Following the loss to Bangladesh in the first T20I in Delhi, VVS Laxman feels India’s set batsmen must bat till the fag end of the innings to ensure a strong finish. India, on Sunday, finished on 148/6 a total which Bangladesh chased down in the final over with none of India’s premier batsmen able to carry on. Shikhar Dhawan lost his wicket for 41 while Shreyas Iyer and Rishabh Pant too couldn’t capitalise on decent starts.

On the contrary, Mushfiqur Rahim scored a half-century and batted till the very end to get his team over the line. The win was Bangladesh’s first over India in T20Is and Laxman expects the hosts to have picked up a few things from the defeat in Delhi.

“While Bangladesh deserves a lot of credit for their first win in nine attempts against India in T20 Internationals, there are plenty of lessons that the hosts can garner from their second successive loss in this format,” Laxman wrote in Thursday’s Times of India.

“Especially when batting first on tacky surfaces like in New Delhi against Bangladesh and in Bengaluru against South Africa in September, it is important to pace the innings properly. Equally, the set batsman must bat deep, into the 17th or 18th over for the team to post a competitive total. Neither happened in India’s case.”

Laxman, who played 134 Tests and 86 ODIs for India during a 16-year-long career, pointed out how, despite a solid bench strength, the youngsters needn’t put unnecessary pressure on themselves in order to target a berth in the squad for the T20 World Cup in Australia next year. The former India batsman feels it’s important for the players to keep their focus rather than considering it an “audition” for the World Cup.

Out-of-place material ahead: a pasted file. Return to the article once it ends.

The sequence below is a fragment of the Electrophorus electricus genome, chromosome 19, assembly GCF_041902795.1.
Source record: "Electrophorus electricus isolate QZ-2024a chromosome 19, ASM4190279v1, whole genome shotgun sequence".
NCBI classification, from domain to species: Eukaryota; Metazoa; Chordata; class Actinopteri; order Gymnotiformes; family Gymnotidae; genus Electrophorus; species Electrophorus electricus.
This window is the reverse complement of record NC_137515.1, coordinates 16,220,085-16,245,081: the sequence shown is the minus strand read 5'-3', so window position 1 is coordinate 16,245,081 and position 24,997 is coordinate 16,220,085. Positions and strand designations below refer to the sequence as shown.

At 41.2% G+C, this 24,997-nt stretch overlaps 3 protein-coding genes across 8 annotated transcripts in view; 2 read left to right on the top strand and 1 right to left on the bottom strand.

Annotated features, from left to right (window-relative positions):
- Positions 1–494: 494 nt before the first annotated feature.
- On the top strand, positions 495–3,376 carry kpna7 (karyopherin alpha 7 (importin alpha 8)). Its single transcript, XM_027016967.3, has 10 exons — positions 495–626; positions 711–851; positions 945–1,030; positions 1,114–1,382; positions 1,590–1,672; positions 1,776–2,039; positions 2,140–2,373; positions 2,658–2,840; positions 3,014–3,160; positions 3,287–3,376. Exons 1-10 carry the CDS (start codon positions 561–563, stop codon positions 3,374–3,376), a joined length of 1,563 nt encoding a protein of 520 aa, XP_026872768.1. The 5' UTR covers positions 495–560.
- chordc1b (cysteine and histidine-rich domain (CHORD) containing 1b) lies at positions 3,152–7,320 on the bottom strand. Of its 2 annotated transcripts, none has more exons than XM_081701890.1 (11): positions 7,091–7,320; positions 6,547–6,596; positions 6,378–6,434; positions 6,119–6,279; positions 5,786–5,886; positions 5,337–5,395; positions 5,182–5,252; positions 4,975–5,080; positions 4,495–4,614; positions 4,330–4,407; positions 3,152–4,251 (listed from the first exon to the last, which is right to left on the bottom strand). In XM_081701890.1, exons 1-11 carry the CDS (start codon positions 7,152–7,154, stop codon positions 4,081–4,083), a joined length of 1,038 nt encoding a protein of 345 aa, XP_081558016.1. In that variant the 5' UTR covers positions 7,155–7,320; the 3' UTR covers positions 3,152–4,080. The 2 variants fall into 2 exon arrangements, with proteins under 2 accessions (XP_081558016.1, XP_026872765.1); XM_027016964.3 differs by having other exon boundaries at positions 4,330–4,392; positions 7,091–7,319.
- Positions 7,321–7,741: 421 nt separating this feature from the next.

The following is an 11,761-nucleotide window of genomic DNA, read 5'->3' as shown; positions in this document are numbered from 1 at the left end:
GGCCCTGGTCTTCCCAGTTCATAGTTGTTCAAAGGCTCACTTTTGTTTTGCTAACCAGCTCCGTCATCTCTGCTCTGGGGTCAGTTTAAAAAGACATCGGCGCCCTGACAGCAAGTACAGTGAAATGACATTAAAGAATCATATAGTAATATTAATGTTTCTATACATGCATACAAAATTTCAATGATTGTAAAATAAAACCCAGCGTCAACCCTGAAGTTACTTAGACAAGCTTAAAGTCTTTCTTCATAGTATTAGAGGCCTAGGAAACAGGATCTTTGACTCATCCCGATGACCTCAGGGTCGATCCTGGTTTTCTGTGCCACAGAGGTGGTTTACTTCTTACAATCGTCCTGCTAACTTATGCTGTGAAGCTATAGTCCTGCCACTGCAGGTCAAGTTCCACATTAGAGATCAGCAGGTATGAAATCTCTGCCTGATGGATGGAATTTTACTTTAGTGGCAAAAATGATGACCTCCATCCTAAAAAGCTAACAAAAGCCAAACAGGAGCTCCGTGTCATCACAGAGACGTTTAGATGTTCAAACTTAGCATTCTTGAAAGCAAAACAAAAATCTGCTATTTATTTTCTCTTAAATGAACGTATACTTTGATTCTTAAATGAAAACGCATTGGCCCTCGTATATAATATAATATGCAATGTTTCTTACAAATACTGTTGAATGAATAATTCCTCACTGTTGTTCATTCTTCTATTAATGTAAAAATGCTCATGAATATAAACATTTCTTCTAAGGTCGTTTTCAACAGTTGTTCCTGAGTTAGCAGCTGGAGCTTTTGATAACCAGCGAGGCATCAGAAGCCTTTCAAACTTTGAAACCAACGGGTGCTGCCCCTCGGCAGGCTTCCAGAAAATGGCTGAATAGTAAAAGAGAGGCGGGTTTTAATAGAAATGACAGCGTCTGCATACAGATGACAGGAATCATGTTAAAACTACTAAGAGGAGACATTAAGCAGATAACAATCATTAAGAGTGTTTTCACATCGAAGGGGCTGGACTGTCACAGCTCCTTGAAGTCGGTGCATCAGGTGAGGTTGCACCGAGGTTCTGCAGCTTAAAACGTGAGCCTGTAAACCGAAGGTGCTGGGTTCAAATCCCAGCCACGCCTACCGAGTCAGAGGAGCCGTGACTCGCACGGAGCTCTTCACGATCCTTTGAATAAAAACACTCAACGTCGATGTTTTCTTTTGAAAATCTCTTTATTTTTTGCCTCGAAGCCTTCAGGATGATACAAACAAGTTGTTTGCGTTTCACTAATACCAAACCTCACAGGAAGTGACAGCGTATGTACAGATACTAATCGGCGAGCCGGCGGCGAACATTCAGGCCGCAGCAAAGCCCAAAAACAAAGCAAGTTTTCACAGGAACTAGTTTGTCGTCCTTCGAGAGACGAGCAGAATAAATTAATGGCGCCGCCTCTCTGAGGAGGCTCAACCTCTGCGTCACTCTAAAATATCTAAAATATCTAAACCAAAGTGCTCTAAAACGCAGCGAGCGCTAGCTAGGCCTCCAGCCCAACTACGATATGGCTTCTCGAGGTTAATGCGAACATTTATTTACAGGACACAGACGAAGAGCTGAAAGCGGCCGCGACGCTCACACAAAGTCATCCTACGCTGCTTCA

“While all this is groundwork with the T20 World Cup in mind, the younger players in the side must not look at every match as an audition for the main event,” Laxman said. “That will inevitably lead to tentativeness and a veering away from the natural game that has served them well and brought them to this level. There were glimpses of brilliance from KL Rahul and Shreyas Iyer but they didn’t last long enough. Shikhar Dhawan was just about shedding off a shaky start when he was run out after a mix-up with Rishabh Pant.”

Mushfiqur’s innings proved to be the difference between the two sides and Laxman was mighty impressed with the way the Bangladesh wicketkeeper batsman threw India’s spinner with his unorthodox approach. In the 19th over, with the equation getting stiffer, Mushfiqur peeled off four consecutive boundaries off Khaleel Ahmed, tipping the scale in Bangladesh’s favour.

“The momentum was with India at the break and they started well with the ball, but there were thwarted by a master class from Mushfiqur,” Laxman explained. “He showed how to bat on the tricky pitch by playing strokes mainly behind square. To the spinners, he played either the conventional or the reverse sweep, while to the quicks, he went deep into the crease and played the ball late. He was lucky to be dropped once by Krunal Pandya and also in the second over of Chahal when India didn’t review the leg before decision, but that was no more than he deserved.

“Bangladesh have thrown the gauntlet down. It is up to India to respond going into the second match in Rajkot.”